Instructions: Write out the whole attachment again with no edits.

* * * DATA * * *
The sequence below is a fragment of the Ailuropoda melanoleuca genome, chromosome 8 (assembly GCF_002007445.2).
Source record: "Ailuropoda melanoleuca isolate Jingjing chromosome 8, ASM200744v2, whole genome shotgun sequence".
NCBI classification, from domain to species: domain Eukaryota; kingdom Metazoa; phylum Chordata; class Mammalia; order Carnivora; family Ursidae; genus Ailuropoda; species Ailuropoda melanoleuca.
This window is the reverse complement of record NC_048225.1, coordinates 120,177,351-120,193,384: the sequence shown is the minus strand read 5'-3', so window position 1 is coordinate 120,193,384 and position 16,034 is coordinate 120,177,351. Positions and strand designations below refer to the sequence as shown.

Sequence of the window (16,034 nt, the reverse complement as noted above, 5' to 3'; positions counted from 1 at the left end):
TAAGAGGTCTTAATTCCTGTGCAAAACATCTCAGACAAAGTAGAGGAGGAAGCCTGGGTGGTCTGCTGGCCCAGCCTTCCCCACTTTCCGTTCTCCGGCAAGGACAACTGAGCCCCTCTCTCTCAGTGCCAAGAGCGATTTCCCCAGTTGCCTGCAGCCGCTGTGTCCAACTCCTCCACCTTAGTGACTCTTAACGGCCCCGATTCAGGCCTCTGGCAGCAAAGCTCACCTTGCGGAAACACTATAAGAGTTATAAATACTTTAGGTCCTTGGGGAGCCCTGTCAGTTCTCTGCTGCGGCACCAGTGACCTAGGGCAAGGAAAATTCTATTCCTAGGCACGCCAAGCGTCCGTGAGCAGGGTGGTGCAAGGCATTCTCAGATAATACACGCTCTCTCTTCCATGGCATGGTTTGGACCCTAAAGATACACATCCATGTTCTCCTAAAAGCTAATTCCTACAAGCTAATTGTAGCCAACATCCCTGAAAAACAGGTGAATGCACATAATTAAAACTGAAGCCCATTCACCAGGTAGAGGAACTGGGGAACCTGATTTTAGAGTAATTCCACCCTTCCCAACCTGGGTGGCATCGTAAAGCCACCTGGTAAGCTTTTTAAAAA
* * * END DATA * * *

The sequence below is a fragment of the Ailuropoda melanoleuca genome, chromosome 8 (assembly GCF_002007445.2).
Source record: "Ailuropoda melanoleuca isolate Jingjing chromosome 8, ASM200744v2, whole genome shotgun sequence".
NCBI classification, from domain to species: domain Eukaryota; kingdom Metazoa; phylum Chordata; class Mammalia; order Carnivora; family Ursidae; genus Ailuropoda; species Ailuropoda melanoleuca.
This window is the reverse complement of record NC_048225.1, coordinates 120,177,351-120,193,384: the sequence shown is the minus strand read 5'-3', so window position 1 is coordinate 120,193,384 and position 16,034 is coordinate 120,177,351. Positions and strand designations below refer to the sequence as shown.

Sequence of the window (16,034 nt, the reverse complement as noted above, 5' to 3'; positions counted from 1 at the left end):
TAAGAGGTCTTAATTCCTGTGCAAAACATCTCAGACAAAGTAGAGGAGGAAGCCTGGGTGGTCTGCTGGCCCAGCCTTCCCCACTTTCCGTTCTCCGGCAAGGACAACTGAGCCCCTCTCTCTCAGTGCCAAGAGCGATTTCCCCAGTTGCCTGCAGCCGCTGTGTCCAACTCCTCCACCTTAGTGACTCTTAACGGCCCCGATTCAGGCCTCTGGCAGCAAAGCTCACCTTGCGGAAACACTATAAGAGTTATAAATACTTTAGGTCCTTGGGGAGCCCTGTCAGTTCTCTGCTGCGGCACCAGTGACCTAGGGCAAGGAAAATTCTATTCCTAGGCACGCCAAGCGTCCGTGAGCAGGGTGGTGCAAGGCATTCTCAGATAATACACGCTCTCTCTTCCATGGCATGGTTTGGACCCTAAAGATACACATCCATGTTCTCCTAAAAGCTAATTCCTACAAGCTAATTGTAGCCAACATCCCTGAAAAACAGGTGAATGCACATAATTAAAACTGAAGCCCATTCACCAGGTAGAGGAACTGGGGAACCTGATTTTAGAGTAATTCCACCCTTCCCAACCTGGGTGGCATCGTAAAGCCACCTGGTAAGCTTTTTAAAAA